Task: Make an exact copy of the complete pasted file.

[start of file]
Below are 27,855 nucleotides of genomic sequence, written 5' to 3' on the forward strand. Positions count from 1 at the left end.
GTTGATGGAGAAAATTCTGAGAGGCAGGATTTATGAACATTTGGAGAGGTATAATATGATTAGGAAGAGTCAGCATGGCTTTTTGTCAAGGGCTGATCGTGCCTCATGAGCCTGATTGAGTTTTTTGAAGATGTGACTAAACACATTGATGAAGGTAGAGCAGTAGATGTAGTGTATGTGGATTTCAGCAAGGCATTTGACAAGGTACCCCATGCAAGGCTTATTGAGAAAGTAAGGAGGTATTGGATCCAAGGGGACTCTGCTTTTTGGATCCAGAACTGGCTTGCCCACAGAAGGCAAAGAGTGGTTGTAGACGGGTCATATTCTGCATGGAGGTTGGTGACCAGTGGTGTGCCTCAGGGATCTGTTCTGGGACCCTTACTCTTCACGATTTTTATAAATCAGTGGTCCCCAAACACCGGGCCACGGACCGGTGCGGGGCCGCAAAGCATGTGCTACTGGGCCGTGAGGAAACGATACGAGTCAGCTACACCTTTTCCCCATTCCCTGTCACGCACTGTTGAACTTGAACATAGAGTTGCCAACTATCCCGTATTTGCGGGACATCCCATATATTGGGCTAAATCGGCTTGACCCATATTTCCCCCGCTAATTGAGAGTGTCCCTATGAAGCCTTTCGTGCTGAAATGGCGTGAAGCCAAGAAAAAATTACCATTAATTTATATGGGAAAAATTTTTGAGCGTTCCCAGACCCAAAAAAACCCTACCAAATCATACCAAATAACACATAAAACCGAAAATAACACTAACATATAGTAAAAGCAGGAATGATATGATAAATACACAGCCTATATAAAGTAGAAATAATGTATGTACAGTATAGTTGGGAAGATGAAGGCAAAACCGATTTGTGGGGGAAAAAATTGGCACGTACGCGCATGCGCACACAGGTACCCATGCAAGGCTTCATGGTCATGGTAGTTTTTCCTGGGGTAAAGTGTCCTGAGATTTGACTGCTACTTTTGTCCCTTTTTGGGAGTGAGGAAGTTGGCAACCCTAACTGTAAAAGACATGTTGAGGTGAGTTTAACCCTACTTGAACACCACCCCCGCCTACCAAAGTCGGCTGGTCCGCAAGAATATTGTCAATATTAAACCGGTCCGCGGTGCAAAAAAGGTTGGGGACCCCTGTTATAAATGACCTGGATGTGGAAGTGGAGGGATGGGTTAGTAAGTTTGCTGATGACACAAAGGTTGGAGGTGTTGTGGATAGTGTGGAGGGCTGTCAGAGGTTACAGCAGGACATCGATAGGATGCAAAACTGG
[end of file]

Below are 27,855 nucleotides of genomic sequence, written 5' to 3' on the forward strand. Positions count from 1 at the left end.
GTTGATGGAGAAAATTCTGAGAGGCAGGATTTATGAACATTTGGAGAGGTATAATATGATTAGGAAGAGTCAGCATGGCTTTTTGTCAAGGGCTGATCGTGCCTCATGAGCCTGATTGAGTTTTTTGAAGATGTGACTAAACACATTGATGAAGGTAGAGCAGTAGATGTAGTGTATGTGGATTTCAGCAAGGCATTTGACAAGGTACCCCATGCAAGGCTTATTGAGAAAGTAAGGAGGTATTGGATCCAAGGGGACTCTGCTTTTTGGATCCAGAACTGGCTTGCCCACAGAAGGCAAAGAGTGGTTGTAGACGGGTCATATTCTGCATGGAGGTTGGTGACCAGTGGTGTGCCTCAGGGATCTGTTCTGGGACCCTTACTCTTCACGATTTTTATAAATCAGTGGTCCCCAAACACCGGGCCACGGACCGGTGCGGGGCCGCAAAGCATGTGCTACTGGGCCGTGAGGAAACGATACGAGTCAGCTACACCTTTTCCCCATTCCCTGTCACGCACTGTTGAACTTGAACATAGAGTTGCCAACTATCCCGTATTTGCGGGACATCCCATATATTGGGCTAAATCGGCTTGACCCATATTTCCCCCGCTAATTGAGAGTGTCCCTATGAAGCCTTTCGTGCTGAAATGGCGTGAAGCCAAGAAAAAATTACCATTAATTTATATGGGAAAAATTTTTGAGCGTTCCCAGACCCAAAAAAACCCTACCAAATCATACCAAATAACACATAAAACCGAAAATAACACTAACATATAGTAAAAGCAGGAATGATATGATAAATACACAGCCTATATAAAGTAGAAATAATGTATGTACAGTATAGTTGGGAAGATGAAGGCAAAACCGATTTGTGGGGGAAAAAATTGGCACGTACGCGCATGCGCACACAGGTACCCATGCAAGGCTTCATGGTCATGGTAGTTTTTCCTGGGGTAAAGTGTCCTGAGATTTGACTGCTACTTTTGTCCCTTTTTGGGAGTGAGGAAGTTGGCAACCCTAACTGTAAAAGACATGTTGAGGTGAGTTTAACCCTACTTGAACACCACCCCCGCCTACCAAAGTCGGCTGGTCCGCAAGAATATTGTCAATATTAAACCGGTCCGCGGTGCAAAAAAGGTTGGGGACCCCTGTTATAAATGACCTGGATGTGGAAGTGGAGGGATGGGTTAGTAAGTTTGCTGATGACACAAAGGTTGGAGGTGTTGTGGATAGTGTGGAGGGCTGTCAGAGGTTACAGCAGGACATCGATAGGATGCAAAACTGG